The three Pyramids of Giza are considered a wonder of the ancient world. They were built to serve as a tomb for the great pharaohs of Egypt. The pyramids maintain historical significance and have continued to be studied for decades. One of the primary mysteries that remain mostly unsolved is the method of construction that was used to erect such humongous structures that have been able to withstand centuries. The lack of technology has made it a difficult practical concept to accept, leading to the rise of various theories on the construction of the Pyramids at Giza.
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While there are a lot of absurd and supernatural theories, some suggestions that have been developed by archaeologists, architects, and engineers are based on realistic evidence and calculation. The pyramids were made from stone, laid at an angle on rectangular foundation, with the sides eventually meeting at an apex. After examination, it is evident that the stone was cut into large blocks and moved into position. Historical evidence suggests that a significant labor force consisting of Egyptian citizens and slaves was involved (Sood, 2016). However, the blocks based on their size would have weighed several tons, which creates significant difficulties of raising them to the heights of the pyramid.
Two major theories about the construction techniques used by the Egyptians are based on the premise of utilizing simple machines. Despite being an advanced society for their time, it is unknown how primitive their use of simple machines was since a lot of these devices were not yet discovered. The most common theory suggested by practically every available source on the subject, including historians, archaeologists, and engineering experts, is that ramps were used to slide blocks up the pyramid by groups of workers. The ramps were constructed on the external perimeter of the pyramid, eventually coiling around as construction progressed.
Lime clay or some lubricant was used to reduce friction, making it easier to slide the blocks. Once at the necessary level, levers or rockers could have been used to move the block into the necessary position (Sayre, 2014). A second theory purported by some Egyptian historians based on correlating data suggests that the Egyptians used a pulley and fulcrum system which would have been a basis for a type of primitive crane. Pulleys were an existing technology on ships (Sood, 2016). Meanwhile, cranelike technologies were known to exist to lift water in the Egyptian irrigation system. The blocks would have been loaded unto a platform of some sort and hoisted to the position and level which was necessary, guided by the applied force and using a fulcrum. A series of cranes would have been built around and on the structure during construction (Brier, 2007).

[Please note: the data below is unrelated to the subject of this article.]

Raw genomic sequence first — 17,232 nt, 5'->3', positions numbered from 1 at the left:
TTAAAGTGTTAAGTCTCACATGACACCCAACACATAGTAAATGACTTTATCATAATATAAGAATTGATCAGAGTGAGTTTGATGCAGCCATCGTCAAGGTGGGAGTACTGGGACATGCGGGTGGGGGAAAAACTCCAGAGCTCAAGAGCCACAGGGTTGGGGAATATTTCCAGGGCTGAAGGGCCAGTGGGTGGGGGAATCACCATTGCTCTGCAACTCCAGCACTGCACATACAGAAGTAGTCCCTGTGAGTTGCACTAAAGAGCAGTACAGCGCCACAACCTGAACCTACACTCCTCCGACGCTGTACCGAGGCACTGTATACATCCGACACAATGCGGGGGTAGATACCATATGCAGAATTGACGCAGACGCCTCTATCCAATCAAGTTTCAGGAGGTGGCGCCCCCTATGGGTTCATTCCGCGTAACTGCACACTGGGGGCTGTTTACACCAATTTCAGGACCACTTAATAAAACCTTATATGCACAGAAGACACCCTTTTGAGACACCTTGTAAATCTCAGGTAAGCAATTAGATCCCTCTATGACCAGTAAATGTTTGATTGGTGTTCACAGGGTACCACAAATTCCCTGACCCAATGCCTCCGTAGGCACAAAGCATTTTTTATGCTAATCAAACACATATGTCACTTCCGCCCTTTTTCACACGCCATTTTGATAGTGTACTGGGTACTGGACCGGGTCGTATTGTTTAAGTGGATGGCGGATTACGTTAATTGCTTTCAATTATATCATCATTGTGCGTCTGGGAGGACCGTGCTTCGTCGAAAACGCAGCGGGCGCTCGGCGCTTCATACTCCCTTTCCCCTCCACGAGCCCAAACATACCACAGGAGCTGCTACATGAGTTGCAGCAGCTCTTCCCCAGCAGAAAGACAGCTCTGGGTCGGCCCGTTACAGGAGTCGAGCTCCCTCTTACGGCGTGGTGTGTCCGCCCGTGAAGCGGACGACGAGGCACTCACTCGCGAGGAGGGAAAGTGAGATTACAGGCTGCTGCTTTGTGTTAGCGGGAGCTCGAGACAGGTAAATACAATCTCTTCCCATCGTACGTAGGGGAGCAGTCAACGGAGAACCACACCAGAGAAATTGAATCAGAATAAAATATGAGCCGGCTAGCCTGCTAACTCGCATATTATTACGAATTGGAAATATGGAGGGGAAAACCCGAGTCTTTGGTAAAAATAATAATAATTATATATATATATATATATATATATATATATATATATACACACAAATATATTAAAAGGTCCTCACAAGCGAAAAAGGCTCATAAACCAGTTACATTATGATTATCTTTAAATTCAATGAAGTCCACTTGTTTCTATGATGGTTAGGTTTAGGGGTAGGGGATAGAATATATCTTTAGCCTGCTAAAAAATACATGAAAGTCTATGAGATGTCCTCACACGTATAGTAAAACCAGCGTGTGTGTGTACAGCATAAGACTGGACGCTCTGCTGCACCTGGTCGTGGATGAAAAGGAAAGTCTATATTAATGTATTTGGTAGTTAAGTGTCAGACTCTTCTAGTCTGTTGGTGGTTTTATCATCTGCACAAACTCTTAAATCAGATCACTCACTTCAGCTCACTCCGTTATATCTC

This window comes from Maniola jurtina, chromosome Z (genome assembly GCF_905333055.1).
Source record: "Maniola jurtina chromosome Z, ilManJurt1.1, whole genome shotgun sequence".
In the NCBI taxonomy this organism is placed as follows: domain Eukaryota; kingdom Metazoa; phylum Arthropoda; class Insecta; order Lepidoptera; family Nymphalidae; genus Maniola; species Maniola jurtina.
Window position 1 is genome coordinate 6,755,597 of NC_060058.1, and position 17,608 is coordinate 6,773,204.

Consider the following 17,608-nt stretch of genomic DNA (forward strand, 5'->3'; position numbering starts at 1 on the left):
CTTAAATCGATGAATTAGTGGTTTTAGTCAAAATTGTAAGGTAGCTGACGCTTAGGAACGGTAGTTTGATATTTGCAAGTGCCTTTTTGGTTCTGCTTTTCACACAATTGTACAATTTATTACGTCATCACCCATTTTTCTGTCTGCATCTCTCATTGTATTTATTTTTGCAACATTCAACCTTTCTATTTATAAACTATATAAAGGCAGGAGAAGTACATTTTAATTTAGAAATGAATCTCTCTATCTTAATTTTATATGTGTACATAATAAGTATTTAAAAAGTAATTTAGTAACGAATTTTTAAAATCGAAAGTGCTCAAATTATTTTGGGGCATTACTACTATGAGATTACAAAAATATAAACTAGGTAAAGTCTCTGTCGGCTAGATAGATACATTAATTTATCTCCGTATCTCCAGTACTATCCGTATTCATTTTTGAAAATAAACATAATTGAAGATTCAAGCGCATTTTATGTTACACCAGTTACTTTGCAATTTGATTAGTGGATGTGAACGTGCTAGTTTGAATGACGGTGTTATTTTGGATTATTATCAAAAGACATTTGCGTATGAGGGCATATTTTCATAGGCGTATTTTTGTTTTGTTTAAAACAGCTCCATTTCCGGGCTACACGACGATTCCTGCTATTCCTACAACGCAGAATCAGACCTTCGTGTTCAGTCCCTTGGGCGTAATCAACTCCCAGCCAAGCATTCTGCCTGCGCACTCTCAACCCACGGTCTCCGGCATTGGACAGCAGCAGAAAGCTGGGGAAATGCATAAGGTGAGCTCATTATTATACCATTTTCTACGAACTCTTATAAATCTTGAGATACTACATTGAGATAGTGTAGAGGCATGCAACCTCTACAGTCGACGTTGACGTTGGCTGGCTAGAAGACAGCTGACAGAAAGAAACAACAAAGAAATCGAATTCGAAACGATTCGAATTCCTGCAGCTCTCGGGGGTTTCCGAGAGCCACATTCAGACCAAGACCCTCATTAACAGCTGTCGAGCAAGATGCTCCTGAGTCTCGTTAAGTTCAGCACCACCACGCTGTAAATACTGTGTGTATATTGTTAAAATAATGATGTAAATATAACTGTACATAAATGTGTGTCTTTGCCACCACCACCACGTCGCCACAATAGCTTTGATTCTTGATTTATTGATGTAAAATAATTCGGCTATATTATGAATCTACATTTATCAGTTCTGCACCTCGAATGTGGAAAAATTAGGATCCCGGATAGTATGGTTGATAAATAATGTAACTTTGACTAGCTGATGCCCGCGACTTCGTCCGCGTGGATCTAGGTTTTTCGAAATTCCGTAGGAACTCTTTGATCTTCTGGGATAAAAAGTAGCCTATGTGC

Out of the two, the ramp theory is more plausible. Engineers and historians consider the crane theory impractical for a number of reasons. The technology was simply not sophisticated enough at the time to deliver such heavy weights to towering heights. Wood, which was already scarce in Egypt, could not practically lift multi-ton blocks at leverage without breaking, nor was there room on the sides of the pyramids to place such structures (Brier, 2007). The ramp theory stands to be more plausible due to the design of the pyramids. Its shape allowed to have built linear ramps in a zig-zag fashion which would have provided a slope necessary to move the blocks based on known volume and dimensions. Based on mathematical calculations, it is evident that the use of ramps correlates with the construction rate and time which would have been necessary to construct the pyramids using the available workforce (De Haan, 2014). The ramp technology is simple enough to deduce that Egyptians were able to construct it as a structure. Furthermore, a ramp system is able to reach the top of the pyramid, in theory allowing to deliver massive stone blocks adhering to any laws of physics or mechanics.
Brier, B. (2007). How to build a pyramid. Archaeology, 60(3). Web.
De Haan, H.J. (2014). More insight from physics into the construction of the Egyptian pyramids. Archaeometry, 56(1), 145-174. Web.
Sayre, H. (2014). The humanities: Culture, continuity & change (3rd ed.). London, England: Pearson.
Sood, V. (2016). Pyramid construction techniques. Imperial Journal of Interdisciplinary Research, 2(9), 189-191. Web.